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Month: May 2018

Votes at 16: A Call for Consistency

Votes at 16: A Call for Consistency

I’m not an expert on child development. I don’t know whether 17 is the right age at which we should let people get a driving license, or whether this should be changed to 16 or 18. Similarly, I don’t have a strongly informed opinion on other similar issues, such as the fact that: 18 is the age you can buy a pint of beer in a pub 18 is the age you can use a sunbed 18 is the age…

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A More Transparent Tax System

A More Transparent Tax System

One of the challenges of the tax system is how complex it is. And that’s not just in terms of the rules and sub-rules, but because it’s hard for people to really visualise what the limits mean. If someone proposes to raise taxes on everyone earning over £100,000 how many people does that affect? What should the threshold be for inheritance tax? And when we add in benefits the complexity compounds even further A further problem is the way that…

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Guest Blogger Programme Announced

Guest Blogger Programme Announced

“I’m pleased to be announcing a guest blogger programme, showcasing interests or achievements of friends and members of the edrith community that are likely to be of interest to the wider readership. Guest blog posts will occur no more than once a month and will be aligned to the overall theme of the blog, including books, games, politics, current affairs and puzzles. I’m delighted to say that the first two posts, coming in June and July, will be: –  By…

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Things I’ve Learned from Games

Things I’ve Learned from Games

People often underestimate how much you can learn from games. On a simply factual level, I learned most of my British geography from The Great Game of Britain, a light-hearted children’s game set in the golden age of rail, played on an accurate map featuring well over 100 British locations. And whilst I’ll admit that Risk may overemphasise the importance of Irkutsk and Yakutsk on the global scale, I would confidently claim that 99% of the people outside Germany who…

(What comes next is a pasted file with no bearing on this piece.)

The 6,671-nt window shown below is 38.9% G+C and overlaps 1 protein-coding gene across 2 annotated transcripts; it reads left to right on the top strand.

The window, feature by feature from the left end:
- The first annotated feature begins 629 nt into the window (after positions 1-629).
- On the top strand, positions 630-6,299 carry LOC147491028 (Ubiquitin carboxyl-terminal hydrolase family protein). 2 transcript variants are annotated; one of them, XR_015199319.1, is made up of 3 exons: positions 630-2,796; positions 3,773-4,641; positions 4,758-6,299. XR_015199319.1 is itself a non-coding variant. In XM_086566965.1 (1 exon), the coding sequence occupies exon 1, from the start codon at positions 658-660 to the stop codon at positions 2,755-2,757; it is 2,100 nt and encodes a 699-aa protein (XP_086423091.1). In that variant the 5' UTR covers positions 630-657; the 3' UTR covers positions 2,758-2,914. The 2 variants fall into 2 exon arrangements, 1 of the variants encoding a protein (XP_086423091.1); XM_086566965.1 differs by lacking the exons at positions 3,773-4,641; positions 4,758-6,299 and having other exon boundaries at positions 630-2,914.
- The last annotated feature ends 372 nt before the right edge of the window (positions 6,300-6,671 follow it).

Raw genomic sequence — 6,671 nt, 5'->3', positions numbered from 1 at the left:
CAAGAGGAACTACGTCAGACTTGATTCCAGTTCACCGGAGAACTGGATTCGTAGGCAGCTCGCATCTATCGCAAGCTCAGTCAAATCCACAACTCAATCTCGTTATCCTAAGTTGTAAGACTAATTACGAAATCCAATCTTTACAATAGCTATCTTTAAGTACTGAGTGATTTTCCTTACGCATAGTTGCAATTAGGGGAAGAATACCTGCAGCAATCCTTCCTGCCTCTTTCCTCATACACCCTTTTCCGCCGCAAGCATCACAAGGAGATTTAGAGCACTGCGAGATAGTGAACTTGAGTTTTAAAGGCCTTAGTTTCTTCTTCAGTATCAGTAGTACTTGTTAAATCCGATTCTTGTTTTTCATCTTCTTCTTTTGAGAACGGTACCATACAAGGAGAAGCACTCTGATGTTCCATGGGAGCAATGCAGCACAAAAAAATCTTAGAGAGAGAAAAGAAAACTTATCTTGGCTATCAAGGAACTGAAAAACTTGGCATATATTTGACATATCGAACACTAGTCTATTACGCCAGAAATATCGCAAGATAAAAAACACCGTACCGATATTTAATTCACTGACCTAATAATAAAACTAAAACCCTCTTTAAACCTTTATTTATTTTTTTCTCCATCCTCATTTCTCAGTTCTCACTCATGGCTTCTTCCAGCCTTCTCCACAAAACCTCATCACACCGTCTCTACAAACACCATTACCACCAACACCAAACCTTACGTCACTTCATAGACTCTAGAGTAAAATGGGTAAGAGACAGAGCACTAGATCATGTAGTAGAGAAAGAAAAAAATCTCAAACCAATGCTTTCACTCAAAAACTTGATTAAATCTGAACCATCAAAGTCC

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Making Markets Work: Public Procurement

Making Markets Work: Public Procurement

Marking Markets Work is a series exploring how the free market can operate more effectively to deliver benefits to ordinary working people. It affirms that the free market has been the best and most successful mechanism for generating prosperity and lifting people out of poverty, but recognises that in recent years a number of departures from the theoretical ideals of a competitive market have resulted in some discrepancies between headline economic figures and the welfare and wellbeing of ordinary citizens….

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Debut Conservative Home piece

Debut Conservative Home piece

My debut article for Conservative Home has been published: “Five Tests for a Good Brexit Deal.” In it, I briefly review progress on negotiation since Brexit and then set out recommended parameters for the final deal. You can read the full article here.

Five Things We’ve Learned From Science

Five Things We’ve Learned From Science

Because there’s not been much progress in the fundamentals of physics – the Standard Model is still essentially the same as it was 30 years ago – it can sometimes feel that we’ve not learned that much new recently. Sure, we have a lot of exciting technology, particular computers and smart phones, but these are all operationalistions of existing basic science rather than based on anything new. I think this is a classic example of the current time paradox, where…

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Started the Christmas Quiz

Started the Christmas Quiz

So, I’ve finally started work on Christmas Quiz XIII, only five months behind schedule! Still, six months to go before advent, so plenty of time yet to ensure it’s suitable challenging. 🙂 This year is a cryptic year and the theme is going to be ‘Countries and Regions’ – and as with cities in Christmas Quiz III, you will be told which continent they’re in. For those who’ve not been following the Christmas Quiz through the years, the back catalogue…

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Against Means-Testing; OR, I Agree with Tony Benn (on this issue)

Against Means-Testing; OR, I Agree with Tony Benn (on this issue)

Means testing(1) is everywhere these days. It’s in maintenance grants and child benefit, job-seeker’s allowance and housing benefit and much more. Sometimes it seems that almost every new policy proposal involves means-testing. So how did it get to this stage, when means-testing should be anathema to both left and right wing? For those on the left, opposition to means testing has its very roots in the Labour party. Attlee’s government swept to power in 1945 after campaigning to abolish what…

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